By Greentech Lead Team: The wind turbine manufacturing
industry revenue is likely to decline at an average annual rate of 0.2 percent
to $6.3 billion in the five years to 2012.
One of the main reasons for marginal decline during the
five years is credit crunch. The recession has led to a decline in sales during
2010, as customers ordered fewer turbines and factories were under capacity.
However, revenue is estimated to grow by 2.5 percent from
2011 to 2012.
IBISWorld forecasts that in 2012, the four largest
players in the wind turbine manufacturing industry will collectively account for
45.9 percent of industry revenue, with the largest player, General Electric,
comprising 38.6 percent of industry revenue. Market share has increased as GE
has acquired small manufacturers to increase its footprint in the industry.
Favorable incentives will still drive industry revenue
growth over the period, providing tax credits and incentives for the industry’s
customer to put together wind power projects.
“A drop in business investment and a dearth of available
financing during the recession hampered industry revenue. Additionally, the
advanced energy manufacturing tax credit expired in 2010, making it more
expensive to open turbine manufacturing facilities, which weighed on industry
revenue during the period following 2010. Nevertheless, other favorable
government incentives (other than the manufacturing tax credit) have supported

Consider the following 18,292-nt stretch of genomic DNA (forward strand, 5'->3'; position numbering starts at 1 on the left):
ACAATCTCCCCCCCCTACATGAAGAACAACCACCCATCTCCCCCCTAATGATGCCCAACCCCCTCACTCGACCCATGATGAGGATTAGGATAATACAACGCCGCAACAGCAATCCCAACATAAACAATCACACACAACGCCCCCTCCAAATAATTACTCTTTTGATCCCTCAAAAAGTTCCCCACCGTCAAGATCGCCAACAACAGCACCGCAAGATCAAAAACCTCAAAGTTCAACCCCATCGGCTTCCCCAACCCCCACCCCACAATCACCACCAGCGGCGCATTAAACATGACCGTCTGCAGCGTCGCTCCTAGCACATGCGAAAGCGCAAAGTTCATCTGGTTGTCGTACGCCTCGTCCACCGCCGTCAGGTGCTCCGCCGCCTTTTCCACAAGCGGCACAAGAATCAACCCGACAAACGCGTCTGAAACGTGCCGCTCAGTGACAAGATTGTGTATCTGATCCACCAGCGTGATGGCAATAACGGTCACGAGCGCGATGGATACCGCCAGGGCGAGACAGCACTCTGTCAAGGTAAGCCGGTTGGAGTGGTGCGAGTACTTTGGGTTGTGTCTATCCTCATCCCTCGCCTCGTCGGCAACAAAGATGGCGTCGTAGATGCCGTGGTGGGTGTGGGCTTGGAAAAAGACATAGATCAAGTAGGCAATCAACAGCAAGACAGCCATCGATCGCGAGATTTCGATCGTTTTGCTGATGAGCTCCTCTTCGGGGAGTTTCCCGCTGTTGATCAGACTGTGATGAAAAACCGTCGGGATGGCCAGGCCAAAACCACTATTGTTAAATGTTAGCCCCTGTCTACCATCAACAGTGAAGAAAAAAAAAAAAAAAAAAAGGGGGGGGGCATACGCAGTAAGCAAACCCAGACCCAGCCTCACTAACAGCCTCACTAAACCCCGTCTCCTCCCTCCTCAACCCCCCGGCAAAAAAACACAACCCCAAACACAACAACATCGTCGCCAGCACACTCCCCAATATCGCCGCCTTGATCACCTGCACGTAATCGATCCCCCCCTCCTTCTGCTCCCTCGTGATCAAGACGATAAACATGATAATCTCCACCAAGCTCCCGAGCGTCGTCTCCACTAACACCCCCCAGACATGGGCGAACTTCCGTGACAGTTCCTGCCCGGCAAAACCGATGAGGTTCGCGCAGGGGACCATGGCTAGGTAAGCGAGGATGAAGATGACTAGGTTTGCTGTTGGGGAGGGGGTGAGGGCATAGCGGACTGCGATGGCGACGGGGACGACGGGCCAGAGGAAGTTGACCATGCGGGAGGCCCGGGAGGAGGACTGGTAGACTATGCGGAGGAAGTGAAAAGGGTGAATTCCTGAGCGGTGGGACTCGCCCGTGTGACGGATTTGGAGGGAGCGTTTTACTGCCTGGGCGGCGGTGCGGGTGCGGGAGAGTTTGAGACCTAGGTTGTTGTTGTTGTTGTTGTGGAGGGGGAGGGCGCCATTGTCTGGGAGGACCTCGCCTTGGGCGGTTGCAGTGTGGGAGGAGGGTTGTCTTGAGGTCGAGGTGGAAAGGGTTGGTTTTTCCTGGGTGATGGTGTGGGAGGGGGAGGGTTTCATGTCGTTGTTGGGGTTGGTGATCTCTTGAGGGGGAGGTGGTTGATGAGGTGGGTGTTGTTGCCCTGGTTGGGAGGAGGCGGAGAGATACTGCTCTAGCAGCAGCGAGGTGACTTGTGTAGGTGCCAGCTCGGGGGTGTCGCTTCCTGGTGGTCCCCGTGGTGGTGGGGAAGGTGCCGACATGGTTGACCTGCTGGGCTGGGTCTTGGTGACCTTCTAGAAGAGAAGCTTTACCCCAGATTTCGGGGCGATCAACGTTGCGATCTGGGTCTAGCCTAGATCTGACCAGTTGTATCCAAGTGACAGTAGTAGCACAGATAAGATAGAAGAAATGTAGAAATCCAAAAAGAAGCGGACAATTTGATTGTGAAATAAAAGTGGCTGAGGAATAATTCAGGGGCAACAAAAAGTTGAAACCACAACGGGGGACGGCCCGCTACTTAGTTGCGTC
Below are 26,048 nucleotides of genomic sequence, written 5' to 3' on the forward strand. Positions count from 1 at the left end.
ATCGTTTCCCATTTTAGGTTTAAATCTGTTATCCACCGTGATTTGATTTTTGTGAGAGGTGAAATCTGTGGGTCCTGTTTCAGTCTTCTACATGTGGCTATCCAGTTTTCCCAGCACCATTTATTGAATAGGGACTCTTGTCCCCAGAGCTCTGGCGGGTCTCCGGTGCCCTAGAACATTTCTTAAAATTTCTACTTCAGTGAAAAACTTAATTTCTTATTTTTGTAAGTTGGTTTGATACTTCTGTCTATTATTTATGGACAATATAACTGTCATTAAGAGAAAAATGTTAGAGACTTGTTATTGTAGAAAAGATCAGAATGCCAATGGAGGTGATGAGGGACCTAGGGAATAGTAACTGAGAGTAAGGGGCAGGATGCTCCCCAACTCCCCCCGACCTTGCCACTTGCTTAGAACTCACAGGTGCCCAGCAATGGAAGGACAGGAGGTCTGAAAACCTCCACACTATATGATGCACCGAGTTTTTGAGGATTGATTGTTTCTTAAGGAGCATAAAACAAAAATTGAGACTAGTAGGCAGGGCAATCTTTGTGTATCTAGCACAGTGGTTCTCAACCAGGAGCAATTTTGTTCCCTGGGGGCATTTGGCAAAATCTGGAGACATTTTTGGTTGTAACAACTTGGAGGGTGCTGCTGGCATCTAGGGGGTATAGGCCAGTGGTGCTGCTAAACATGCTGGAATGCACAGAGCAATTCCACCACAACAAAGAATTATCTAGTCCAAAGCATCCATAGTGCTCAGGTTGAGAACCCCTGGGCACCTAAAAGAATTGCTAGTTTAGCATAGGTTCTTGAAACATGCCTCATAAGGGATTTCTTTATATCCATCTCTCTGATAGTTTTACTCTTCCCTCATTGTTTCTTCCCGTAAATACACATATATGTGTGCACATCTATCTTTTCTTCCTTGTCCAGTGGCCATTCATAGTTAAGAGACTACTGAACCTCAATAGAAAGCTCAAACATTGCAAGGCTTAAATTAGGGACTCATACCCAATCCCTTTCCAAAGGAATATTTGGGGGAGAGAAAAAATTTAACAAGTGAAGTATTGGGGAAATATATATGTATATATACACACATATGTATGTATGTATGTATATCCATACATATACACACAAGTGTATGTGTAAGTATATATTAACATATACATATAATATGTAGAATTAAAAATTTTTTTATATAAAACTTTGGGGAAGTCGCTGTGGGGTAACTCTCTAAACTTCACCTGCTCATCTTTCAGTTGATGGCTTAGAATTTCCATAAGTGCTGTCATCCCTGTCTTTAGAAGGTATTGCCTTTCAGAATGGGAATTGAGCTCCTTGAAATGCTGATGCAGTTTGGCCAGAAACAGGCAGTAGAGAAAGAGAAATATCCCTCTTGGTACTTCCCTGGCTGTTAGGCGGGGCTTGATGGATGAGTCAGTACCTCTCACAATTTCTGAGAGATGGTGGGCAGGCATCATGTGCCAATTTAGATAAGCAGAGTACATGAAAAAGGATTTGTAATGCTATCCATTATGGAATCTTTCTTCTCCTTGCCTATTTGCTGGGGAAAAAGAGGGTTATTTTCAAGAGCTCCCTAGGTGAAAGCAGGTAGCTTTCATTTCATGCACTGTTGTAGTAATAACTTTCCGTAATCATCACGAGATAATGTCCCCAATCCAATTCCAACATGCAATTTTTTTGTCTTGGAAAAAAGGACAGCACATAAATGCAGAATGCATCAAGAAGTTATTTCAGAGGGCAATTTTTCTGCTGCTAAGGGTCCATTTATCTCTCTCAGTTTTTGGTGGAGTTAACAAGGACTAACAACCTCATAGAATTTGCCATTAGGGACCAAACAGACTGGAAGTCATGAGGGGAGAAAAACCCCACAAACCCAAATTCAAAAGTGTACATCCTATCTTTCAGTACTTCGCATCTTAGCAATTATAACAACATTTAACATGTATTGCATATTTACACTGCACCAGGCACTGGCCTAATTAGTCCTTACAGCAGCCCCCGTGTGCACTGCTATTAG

the industry over the period as its customers’ increasingly put together wind
power projects,” said IBISWorld industry analyst Justin Molavi.
In response to the recession, the US government passed
American Recovery and Reinvestment Act (ARRA), establishing incentives for
Industry players increasingly set up shop in response to
these incentives, adding to the industry’s strength. State renewable portfolio
standards (RPS), which mandate renewable energy generation goals, have created
strong markets for renewable energy producers, resulting in greater demand for
wind turbines. Despite the help that these incentives have provided, one
incentive, the production tax credit (PTC), is set to expire at the end of
2012. If not extended, the industry may experience a fall in demand for
“Despite the possible expiration of the PTC, demand for
wind turbines will likely continue, on the back of other favorable incentives
and strong interest in sustainable energy. Increased interest in offshore wind
will also drive demand for turbines higher, as offshore wind farms continues to
entice wind power developers. However, the uncertainty in regard to the costs
of wind power will hamper the industry’s growth prospects as other renewable
energy technologies and conventional energy generation sources compete for the
power developer’s attention,” Molavi added.